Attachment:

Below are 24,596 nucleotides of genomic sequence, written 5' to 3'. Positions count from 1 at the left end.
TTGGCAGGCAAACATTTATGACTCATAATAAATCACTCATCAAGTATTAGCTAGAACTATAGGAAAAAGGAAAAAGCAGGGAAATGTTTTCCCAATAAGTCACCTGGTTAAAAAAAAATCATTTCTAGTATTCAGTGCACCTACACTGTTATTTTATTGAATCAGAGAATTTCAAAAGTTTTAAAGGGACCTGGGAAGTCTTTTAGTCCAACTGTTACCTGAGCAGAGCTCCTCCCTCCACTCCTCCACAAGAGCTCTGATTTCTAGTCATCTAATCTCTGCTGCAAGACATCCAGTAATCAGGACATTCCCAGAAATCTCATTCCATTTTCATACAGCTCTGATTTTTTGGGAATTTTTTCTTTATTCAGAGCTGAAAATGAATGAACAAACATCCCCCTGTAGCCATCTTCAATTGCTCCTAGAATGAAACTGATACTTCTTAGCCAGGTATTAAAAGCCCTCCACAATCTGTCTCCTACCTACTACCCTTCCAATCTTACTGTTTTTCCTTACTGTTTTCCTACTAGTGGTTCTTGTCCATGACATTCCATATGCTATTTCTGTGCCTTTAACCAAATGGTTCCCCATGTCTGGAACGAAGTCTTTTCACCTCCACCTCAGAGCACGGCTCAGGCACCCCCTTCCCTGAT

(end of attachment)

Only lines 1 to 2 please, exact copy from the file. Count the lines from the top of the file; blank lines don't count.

Below are 24,596 nucleotides of genomic sequence, written 5' to 3'. Positions count from 1 at the left end.
TTGGCAGGCAAACATTTATGACTCATAATAAATCACTCATCAAGTATTAGCTAGAACTATAGGAAAAAGGAAAAAGCAGGGAAATGTTTTCCCAATAAGTCACCTGGTTAAAAAAAAATCATTTCTAGTATTCAGTGCACCTACACTGTTATTTTATTGAATCAGAGAATTTCAAAAGTTTTAAAGGGACCTGGGAAGTCTTTTAGTCCAACTGTTACCTGAGCAGAGCTCCTCCCTCCACTCCTCCACAAGAGCTCTGATTTCTAGTCATCTAATCTCTGCTGCAAGACATCCAGTAATCAGGACATTCCCAGAAATCTCATTCCATTTTCATACAGCTCTGATTTTTTGGGAATTTTTTCTTTATTCAGAGCTGAAAATGAATGAACAAACATCCCCCTGTAGCCATCTTCAATTGCTCCTAGAATGAAACTGATACTTCTTAGCCAGGTATTAAAAGCCCTCCACAATCTGTCTCCTACCTACTACCCTTCCAATCTTACTGTTTTTCCTTACTGTTTTCCTACTAGTGGTTCTTGTCCATGACATTCCATATGCTATTTCTGTGCCTTTAACCAAATGGTTCCCCATGTCTGGAACGAAGTCTTTTCACCTCCACCTCAGAGCACGGCTCAGGCACCCCCTTCCCTGAT